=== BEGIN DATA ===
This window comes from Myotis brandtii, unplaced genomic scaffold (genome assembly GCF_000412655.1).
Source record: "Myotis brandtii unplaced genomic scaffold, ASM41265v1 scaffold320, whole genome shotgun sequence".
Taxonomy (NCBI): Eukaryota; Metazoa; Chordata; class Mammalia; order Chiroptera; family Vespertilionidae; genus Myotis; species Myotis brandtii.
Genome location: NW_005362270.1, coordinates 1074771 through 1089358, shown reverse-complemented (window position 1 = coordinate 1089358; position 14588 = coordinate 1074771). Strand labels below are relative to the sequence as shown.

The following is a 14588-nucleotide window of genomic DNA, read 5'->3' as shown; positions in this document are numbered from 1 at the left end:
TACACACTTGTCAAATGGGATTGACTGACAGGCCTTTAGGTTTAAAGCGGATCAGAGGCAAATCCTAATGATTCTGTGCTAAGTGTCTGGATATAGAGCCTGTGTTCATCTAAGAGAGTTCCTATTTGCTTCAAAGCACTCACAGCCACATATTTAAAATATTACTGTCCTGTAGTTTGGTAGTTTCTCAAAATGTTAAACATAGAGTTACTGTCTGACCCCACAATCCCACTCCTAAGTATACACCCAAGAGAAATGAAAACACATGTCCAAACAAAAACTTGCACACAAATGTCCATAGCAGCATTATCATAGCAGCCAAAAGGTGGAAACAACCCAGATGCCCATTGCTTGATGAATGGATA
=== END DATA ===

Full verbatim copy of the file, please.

This window comes from Myotis brandtii, unplaced genomic scaffold (genome assembly GCF_000412655.1).
Source record: "Myotis brandtii unplaced genomic scaffold, ASM41265v1 scaffold320, whole genome shotgun sequence".
Taxonomy (NCBI): Eukaryota; Metazoa; Chordata; class Mammalia; order Chiroptera; family Vespertilionidae; genus Myotis; species Myotis brandtii.
Genome location: NW_005362270.1, coordinates 1074771 through 1089358, shown reverse-complemented (window position 1 = coordinate 1089358; position 14588 = coordinate 1074771). Strand labels below are relative to the sequence as shown.

The following is a 14588-nucleotide window of genomic DNA, read 5'->3' as shown; positions in this document are numbered from 1 at the left end:
TACACACTTGTCAAATGGGATTGACTGACAGGCCTTTAGGTTTAAAGCGGATCAGAGGCAAATCCTAATGATTCTGTGCTAAGTGTCTGGATATAGAGCCTGTGTTCATCTAAGAGAGTTCCTATTTGCTTCAAAGCACTCACAGCCACATATTTAAAATATTACTGTCCTGTAGTTTGGTAGTTTCTCAAAATGTTAAACATAGAGTTACTGTCTGACCCCACAATCCCACTCCTAAGTATACACCCAAGAGAAATGAAAACACATGTCCAAACAAAAACTTGCACACAAATGTCCATAGCAGCATTATCATAGCAGCCAAAAGGTGGAAACAACCCAGATGCCCATTGCTTGATGAATGGATA